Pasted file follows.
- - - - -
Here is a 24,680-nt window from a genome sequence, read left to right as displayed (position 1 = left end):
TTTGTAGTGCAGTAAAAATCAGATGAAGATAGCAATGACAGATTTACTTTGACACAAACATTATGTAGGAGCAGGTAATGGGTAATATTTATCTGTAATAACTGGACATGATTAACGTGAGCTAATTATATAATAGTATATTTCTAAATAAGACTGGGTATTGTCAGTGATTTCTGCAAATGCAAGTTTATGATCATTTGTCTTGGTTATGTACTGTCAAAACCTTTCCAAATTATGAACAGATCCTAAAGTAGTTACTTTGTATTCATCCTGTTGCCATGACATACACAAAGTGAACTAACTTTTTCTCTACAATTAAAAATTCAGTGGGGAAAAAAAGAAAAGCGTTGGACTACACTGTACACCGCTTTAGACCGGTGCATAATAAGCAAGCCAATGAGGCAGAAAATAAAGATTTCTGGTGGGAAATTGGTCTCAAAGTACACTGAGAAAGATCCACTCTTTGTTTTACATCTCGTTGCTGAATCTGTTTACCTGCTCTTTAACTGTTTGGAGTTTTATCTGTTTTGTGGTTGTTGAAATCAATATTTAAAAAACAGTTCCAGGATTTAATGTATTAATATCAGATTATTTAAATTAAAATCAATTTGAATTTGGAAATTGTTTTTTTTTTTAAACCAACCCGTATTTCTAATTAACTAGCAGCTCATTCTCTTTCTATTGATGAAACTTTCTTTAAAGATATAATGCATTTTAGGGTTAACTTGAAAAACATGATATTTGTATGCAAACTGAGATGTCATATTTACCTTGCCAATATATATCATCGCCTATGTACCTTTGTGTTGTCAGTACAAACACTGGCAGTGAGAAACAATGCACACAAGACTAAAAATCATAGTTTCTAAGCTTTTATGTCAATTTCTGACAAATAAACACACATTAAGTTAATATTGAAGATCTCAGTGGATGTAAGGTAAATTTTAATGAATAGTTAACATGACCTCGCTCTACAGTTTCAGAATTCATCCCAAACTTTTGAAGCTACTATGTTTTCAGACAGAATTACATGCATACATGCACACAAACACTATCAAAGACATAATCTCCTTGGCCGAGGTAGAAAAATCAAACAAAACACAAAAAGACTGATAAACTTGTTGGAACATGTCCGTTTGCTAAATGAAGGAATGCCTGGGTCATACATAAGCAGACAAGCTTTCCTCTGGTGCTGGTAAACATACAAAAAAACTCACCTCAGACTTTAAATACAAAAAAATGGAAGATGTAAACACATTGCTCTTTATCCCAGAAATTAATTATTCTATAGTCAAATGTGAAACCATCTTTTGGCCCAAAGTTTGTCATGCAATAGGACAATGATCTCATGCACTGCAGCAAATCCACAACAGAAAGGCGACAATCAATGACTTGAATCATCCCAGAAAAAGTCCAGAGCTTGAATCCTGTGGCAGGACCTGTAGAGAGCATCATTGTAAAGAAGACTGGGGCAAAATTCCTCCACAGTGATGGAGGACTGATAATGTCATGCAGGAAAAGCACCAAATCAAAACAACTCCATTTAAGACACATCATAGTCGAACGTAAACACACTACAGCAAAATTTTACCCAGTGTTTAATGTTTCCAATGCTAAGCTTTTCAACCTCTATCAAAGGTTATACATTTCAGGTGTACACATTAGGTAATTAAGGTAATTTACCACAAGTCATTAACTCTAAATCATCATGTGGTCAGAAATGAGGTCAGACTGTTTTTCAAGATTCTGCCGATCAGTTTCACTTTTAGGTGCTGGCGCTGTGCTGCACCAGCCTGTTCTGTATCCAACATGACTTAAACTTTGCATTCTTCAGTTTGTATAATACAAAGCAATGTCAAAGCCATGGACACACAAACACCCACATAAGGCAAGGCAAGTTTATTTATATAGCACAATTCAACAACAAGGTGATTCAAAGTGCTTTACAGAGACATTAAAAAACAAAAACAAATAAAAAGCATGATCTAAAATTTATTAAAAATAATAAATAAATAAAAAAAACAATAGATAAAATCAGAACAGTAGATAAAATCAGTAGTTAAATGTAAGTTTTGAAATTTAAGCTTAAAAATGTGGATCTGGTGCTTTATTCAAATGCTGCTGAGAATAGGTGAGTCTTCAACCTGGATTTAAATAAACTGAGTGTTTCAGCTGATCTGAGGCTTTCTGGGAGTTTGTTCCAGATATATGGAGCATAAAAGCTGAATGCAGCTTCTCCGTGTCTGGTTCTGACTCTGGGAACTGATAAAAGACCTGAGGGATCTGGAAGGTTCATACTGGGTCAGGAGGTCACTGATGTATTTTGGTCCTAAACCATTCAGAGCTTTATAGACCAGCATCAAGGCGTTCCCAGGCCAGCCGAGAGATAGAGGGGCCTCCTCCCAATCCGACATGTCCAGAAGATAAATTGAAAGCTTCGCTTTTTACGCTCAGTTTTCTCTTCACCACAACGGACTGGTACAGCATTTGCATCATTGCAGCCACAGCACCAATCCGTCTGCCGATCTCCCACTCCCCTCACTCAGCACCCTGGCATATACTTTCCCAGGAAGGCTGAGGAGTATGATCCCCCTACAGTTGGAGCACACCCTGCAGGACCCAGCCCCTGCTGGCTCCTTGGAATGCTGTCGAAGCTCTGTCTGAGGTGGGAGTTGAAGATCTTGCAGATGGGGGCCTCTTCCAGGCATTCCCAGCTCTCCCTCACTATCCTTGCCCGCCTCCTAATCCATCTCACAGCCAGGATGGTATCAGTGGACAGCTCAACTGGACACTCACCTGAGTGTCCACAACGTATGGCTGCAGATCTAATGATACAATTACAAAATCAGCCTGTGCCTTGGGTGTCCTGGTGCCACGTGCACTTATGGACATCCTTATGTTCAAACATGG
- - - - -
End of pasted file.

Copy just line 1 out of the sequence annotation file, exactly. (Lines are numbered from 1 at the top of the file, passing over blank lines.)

Here is a 24,680-nt window from a genome sequence, read left to right as displayed (position 1 = left end):